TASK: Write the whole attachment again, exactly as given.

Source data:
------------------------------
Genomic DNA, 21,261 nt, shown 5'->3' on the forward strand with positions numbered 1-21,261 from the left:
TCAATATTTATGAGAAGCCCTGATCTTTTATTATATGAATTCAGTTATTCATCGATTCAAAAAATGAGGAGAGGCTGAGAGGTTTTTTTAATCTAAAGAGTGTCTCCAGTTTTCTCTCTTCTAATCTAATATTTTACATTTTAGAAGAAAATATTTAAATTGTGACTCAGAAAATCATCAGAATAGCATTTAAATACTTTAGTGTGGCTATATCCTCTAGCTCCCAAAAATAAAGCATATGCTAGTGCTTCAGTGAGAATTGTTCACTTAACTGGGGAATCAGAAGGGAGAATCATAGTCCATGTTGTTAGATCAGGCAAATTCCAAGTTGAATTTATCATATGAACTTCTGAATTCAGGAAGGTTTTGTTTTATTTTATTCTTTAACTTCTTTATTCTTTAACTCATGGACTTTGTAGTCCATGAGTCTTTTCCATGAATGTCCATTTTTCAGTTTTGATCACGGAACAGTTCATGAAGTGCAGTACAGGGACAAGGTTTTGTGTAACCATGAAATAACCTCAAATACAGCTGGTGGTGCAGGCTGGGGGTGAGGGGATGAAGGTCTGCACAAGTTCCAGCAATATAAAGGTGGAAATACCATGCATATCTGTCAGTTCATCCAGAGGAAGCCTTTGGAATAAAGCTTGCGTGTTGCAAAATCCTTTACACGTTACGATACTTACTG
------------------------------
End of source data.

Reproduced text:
Genomic DNA, 21,261 nt, shown 5'->3' on the forward strand with positions numbered 1-21,261 from the left:
TCAATATTTATGAGAAGCCCTGATCTTTTATTATATGAATTCAGTTATTCATCGATTCAAAAAATGAGGAGAGGCTGAGAGGTTTTTTTAATCTAAAGAGTGTCTCCAGTTTTCTCTCTTCTAATCTAATATTTTACATTTTAGAAGAAAATATTTAAATTGTGACTCAGAAAATCATCAGAATAGCATTTAAATACTTTAGTGTGGCTATATCCTCTAGCTCCCAAAAATAAAGCATATGCTAGTGCTTCAGTGAGAATTGTTCACTTAACTGGGGAATCAGAAGGGAGAATCATAGTCCATGTTGTTAGATCAGGCAAATTCCAAGTTGAATTTATCATATGAACTTCTGAATTCAGGAAGGTTTTGTTTTATTTTATTCTTTAACTTCTTTATTCTTTAACTCATGGACTTTGTAGTCCATGAGTCTTTTCCATGAATGTCCATTTTTCAGTTTTGATCACGGAACAGTTCATGAAGTGCAGTACAGGGACAAGGTTTTGTGTAACCATGAAATAACCTCAAATACAGCTGGTGGTGCAGGCTGGGGGTGAGGGGATGAAGGTCTGCACAAGTTCCAGCAATATAAAGGTGGAAATACCATGCATATCTGTCAGTTCATCCAGAGGAAGCCTTTGGAATAAAGCTTGCGTGTTGCAAAATCCTTTACACGTTACGATACTTACTG